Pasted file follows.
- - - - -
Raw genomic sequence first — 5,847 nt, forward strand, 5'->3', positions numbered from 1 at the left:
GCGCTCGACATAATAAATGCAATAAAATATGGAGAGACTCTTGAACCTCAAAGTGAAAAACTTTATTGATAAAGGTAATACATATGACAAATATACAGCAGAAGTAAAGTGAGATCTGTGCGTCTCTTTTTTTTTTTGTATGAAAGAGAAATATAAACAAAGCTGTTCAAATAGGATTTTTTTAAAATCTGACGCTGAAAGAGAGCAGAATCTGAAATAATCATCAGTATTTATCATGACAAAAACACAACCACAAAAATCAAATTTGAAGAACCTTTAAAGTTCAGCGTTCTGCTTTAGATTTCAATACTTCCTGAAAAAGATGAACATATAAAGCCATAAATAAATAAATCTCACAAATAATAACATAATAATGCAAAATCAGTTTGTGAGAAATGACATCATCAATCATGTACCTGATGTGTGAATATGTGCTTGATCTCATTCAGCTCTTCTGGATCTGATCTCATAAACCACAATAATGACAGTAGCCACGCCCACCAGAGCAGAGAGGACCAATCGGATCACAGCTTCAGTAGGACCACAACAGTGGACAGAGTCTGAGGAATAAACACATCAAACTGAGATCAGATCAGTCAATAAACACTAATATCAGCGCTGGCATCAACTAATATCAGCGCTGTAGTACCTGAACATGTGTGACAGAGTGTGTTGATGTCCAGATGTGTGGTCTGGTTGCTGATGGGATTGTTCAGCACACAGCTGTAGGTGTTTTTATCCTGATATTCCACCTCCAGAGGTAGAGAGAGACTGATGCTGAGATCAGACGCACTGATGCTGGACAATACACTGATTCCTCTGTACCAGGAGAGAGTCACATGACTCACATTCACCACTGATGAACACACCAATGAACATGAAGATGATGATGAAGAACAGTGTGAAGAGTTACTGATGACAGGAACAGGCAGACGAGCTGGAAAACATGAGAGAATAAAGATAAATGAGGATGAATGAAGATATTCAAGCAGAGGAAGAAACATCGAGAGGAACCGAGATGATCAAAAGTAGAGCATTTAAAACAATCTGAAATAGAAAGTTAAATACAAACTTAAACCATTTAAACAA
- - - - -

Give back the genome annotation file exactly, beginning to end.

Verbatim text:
Raw genomic sequence first — 5,847 nt, forward strand, 5'->3', positions numbered from 1 at the left:
GCGCTCGACATAATAAATGCAATAAAATATGGAGAGACTCTTGAACCTCAAAGTGAAAAACTTTATTGATAAAGGTAATACATATGACAAATATACAGCAGAAGTAAAGTGAGATCTGTGCGTCTCTTTTTTTTTTTGTATGAAAGAGAAATATAAACAAAGCTGTTCAAATAGGATTTTTTTAAAATCTGACGCTGAAAGAGAGCAGAATCTGAAATAATCATCAGTATTTATCATGACAAAAACACAACCACAAAAATCAAATTTGAAGAACCTTTAAAGTTCAGCGTTCTGCTTTAGATTTCAATACTTCCTGAAAAAGATGAACATATAAAGCCATAAATAAATAAATCTCACAAATAATAACATAATAATGCAAAATCAGTTTGTGAGAAATGACATCATCAATCATGTACCTGATGTGTGAATATGTGCTTGATCTCATTCAGCTCTTCTGGATCTGATCTCATAAACCACAATAATGACAGTAGCCACGCCCACCAGAGCAGAGAGGACCAATCGGATCACAGCTTCAGTAGGACCACAACAGTGGACAGAGTCTGAGGAATAAACACATCAAACTGAGATCAGATCAGTCAATAAACACTAATATCAGCGCTGGCATCAACTAATATCAGCGCTGTAGTACCTGAACATGTGTGACAGAGTGTGTTGATGTCCAGATGTGTGGTCTGGTTGCTGATGGGATTGTTCAGCACACAGCTGTAGGTGTTTTTATCCTGATATTCCACCTCCAGAGGTAGAGAGAGACTGATGCTGAGATCAGACGCACTGATGCTGGACAATACACTGATTCCTCTGTACCAGGAGAGAGTCACATGACTCACATTCACCACTGATGAACACACCAATGAACATGAAGATGATGATGAAGAACAGTGTGAAGAGTTACTGATGACAGGAACAGGCAGACGAGCTGGAAAACATGAGAGAATAAAGATAAATGAGGATGAATGAAGATATTCAAGCAGAGGAAGAAACATCGAGAGGAACCGAGATGATCAAAAGTAGAGCATTTAAAACAATCTGAAATAGAAAGTTAAATACAAACTTAAACCATTTAAACAA